Wanted – Bounty Hunters!

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We were elated to hear that registration for the Giant African Snail bounty programme has officially begun.   Hopefully, the bounty will be sufficient to cause enough people to pay attention to those creepy crawly pests that live amongst us.  So, head on over to the Plant Protection Unit’s headquarters in the Central Cotton Station Building on Friars Hill Road and sign-up.
For too long, we have done little but complain about the snail situation as these voracious creatures have slowly slinked their way across the length and breadth of Antigua, decimating nearly all plant life in their path.  And while the Plant Protection Unit has done all that they can with the resources available, there has been little implemented that has  had any dramatic effect on the snail’s population growth.  But now we have a bounty, an enticement, if you like, to engage the public in the fight against the snails.  Maybe the tide will turn.  
In case you are unaware of the significant threat posed by the snails, consider that they are known to eat at least 500 different types of plants, and if fruits or vegetables are not available, they will eat just about anything else including tree bark and some say, even paint.  If you are wondering why there are so many in Antigua, you should know that they reproduce at a rate that would make a rabbit blush. Giant African Snails are hermaphrodites; meaning that they have both male and female reproductive organs.  Although they normally reproduce in pairs, there is no guarantee that if you have one in isolation that you will not see eggs or little snails come along. On average the snails lay around six clutches of eggs every year with an average of 200 eggs per clutch.  That is 1,200 possible snails from each snail! No need for us to do the math for you to see the multiplying effect.
Put simply, in our environment, the Giant African Snail is a pest, and we understand the Plant Protection Unit’s desire to eradicate them.  At the same time, we can’t help but think that there is an opportunity here that we should be exploring.  Sure, our taste buds are not naturally inclined to eat land snails but we eat conch and whelks; and those are nothing more than snails that live in the sea.  Plus, there are more than a few that eat l’escargot which, like the Giant African Snail, is an edible land snail. Not only that, l’escargot is considered a delicacy in many parts of the world.  Unfortunately, the lowly Giant African Snail has not reached those heights, globally, as yet, but they are eaten as a bar snack in Nigeria.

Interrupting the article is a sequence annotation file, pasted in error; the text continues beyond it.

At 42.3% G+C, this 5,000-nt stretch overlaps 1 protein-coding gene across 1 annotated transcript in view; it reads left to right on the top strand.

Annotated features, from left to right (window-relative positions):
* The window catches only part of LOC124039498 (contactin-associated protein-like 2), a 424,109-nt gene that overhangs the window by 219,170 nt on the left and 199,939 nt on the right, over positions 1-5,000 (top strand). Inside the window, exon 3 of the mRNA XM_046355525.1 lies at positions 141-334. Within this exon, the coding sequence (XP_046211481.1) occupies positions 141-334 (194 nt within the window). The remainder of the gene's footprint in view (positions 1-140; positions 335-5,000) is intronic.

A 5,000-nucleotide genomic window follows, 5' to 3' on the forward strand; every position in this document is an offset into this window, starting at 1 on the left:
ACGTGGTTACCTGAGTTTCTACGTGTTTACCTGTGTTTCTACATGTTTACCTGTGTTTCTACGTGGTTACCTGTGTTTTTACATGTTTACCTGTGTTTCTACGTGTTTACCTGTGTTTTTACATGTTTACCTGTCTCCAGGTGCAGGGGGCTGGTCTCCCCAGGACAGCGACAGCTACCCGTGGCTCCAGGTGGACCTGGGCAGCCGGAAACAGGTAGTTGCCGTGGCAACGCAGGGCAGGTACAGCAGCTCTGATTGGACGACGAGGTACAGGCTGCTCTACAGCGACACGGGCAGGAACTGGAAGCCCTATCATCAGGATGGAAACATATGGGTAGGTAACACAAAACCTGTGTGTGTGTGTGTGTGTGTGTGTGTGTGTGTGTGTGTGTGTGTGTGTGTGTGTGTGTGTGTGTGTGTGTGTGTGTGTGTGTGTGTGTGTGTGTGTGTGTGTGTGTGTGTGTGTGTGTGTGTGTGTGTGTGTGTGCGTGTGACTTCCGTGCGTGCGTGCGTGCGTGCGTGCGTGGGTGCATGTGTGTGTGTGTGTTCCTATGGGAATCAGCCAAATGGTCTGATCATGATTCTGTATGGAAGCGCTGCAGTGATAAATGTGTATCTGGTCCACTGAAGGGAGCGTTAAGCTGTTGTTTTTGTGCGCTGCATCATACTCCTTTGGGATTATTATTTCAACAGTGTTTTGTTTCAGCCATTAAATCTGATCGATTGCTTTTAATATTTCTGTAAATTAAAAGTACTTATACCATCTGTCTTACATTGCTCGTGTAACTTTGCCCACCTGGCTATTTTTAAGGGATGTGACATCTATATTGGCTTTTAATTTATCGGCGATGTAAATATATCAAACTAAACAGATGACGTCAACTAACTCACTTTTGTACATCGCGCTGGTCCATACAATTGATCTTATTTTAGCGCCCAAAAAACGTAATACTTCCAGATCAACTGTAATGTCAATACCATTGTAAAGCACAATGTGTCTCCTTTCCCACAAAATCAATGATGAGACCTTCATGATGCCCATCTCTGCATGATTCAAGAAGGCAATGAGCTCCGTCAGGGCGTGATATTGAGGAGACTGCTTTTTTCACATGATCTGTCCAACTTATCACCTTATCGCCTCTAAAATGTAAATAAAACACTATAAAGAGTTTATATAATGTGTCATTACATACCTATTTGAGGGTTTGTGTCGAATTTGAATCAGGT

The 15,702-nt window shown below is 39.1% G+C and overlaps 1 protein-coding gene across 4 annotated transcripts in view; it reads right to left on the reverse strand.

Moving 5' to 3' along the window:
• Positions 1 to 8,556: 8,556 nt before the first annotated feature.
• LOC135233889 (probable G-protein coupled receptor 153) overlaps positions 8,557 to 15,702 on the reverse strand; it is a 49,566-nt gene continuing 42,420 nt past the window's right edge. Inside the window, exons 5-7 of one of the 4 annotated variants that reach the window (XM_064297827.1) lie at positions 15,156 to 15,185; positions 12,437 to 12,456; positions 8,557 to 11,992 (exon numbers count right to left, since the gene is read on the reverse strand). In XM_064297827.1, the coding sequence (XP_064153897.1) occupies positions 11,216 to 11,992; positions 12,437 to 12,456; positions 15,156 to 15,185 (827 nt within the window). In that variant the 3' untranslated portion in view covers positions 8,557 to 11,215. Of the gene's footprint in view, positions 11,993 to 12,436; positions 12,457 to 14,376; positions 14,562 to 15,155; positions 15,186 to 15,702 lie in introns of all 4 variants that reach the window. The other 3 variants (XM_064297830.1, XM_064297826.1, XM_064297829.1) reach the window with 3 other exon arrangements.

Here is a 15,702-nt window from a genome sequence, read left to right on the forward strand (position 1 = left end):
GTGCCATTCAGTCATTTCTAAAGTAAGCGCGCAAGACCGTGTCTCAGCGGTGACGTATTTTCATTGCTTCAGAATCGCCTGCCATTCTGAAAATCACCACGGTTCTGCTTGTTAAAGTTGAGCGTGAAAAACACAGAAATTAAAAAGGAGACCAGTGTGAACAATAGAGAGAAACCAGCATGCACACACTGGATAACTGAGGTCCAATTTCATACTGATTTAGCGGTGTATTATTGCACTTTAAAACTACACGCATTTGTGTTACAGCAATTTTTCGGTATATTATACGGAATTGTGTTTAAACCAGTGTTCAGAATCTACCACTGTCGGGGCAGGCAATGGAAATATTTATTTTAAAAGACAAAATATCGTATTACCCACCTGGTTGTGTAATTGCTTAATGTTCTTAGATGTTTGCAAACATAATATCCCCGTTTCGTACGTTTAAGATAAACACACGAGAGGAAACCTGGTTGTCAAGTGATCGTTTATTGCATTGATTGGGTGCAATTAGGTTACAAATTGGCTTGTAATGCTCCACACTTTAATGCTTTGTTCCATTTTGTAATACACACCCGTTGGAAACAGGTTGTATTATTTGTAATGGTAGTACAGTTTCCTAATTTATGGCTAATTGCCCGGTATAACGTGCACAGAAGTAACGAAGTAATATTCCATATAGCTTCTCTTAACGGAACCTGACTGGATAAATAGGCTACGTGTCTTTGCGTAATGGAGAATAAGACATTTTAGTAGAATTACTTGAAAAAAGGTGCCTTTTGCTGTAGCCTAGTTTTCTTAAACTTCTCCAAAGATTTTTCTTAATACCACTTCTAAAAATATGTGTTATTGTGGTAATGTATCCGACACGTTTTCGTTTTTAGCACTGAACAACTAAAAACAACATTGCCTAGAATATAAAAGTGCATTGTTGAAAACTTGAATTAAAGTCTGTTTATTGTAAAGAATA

A quick look at our currently unwelcome visitors show that there is potential in farming snail meat.  Giant African Snail meat is apparently very nutritious.  It is said to be high in protein (12-16 percent), and low in fat (0.05-0.80 percent) and cholesterol.  A magic combination. It also has iron content between 45-50mg/kg and contains almost all the amino acids needed by humans. It does not stop there.  Research shows that the ash from the burnt shells of the Giant African Snail is very rich in minerals like iron, potassium and other trace elements like magnesium, manganese, zinc and copper. Beyond being considered beautiful by some, the shells are apparently good sources of calcium for livestock feed production.  And we have not even begun to talk about the claimed medicinal values.
If all of this is true, then we may want to consider capturing and farming the snails.  We are actually surprised that some intrepid entrepreneurial farmer has not seized upon the opportunity and jumped ahead of the pack.  Just think … the snails are relatively cheap to acquire and they reproduce at a fantastic rate. There would be no off-limits season for conservation so revenue should be year-round.  
As we talk about food security and economic diversification, maybe we should add farming of the Giant African Snail to the mix.  In Africa, authorities are giving a hard look at incorporating snails into the micro livestock sources to help supplement the traditional sources of protein as the populations grow and protein sources contract due to a variety of factors; including drought and high costs of feed.  (Those reasons must sound familiar to many.) Low productivity of conventional livestock farmers raising cattle, sheep and goats has led to increased productivity of micro livestock like rabbits, grass-cutters and snails. Yes, grass-cutters as in the ‘greater cane rat,’ which happens to be a delicacy in Ghana.  
  When you boil it down (pun intended), it all comes down to taste.  The French and others love their snails (i.e. l’escargot) and more than just Ghanaians love their rats (i.e. grass-cutters).  And the same way that we may turn our noses at the thought of eating a rat, they may do the same at the thought of eating a sea snail (i.e. conch or whelks).  It is an acquired taste.  And we may want to acquire it soon and begin eating snails, before they eat us out of house and home.  Uh, “Food for thought “(we couldn’t resist)!
We invite you to visit www.antiguaobserver.com and give us your feedback on our opinions.

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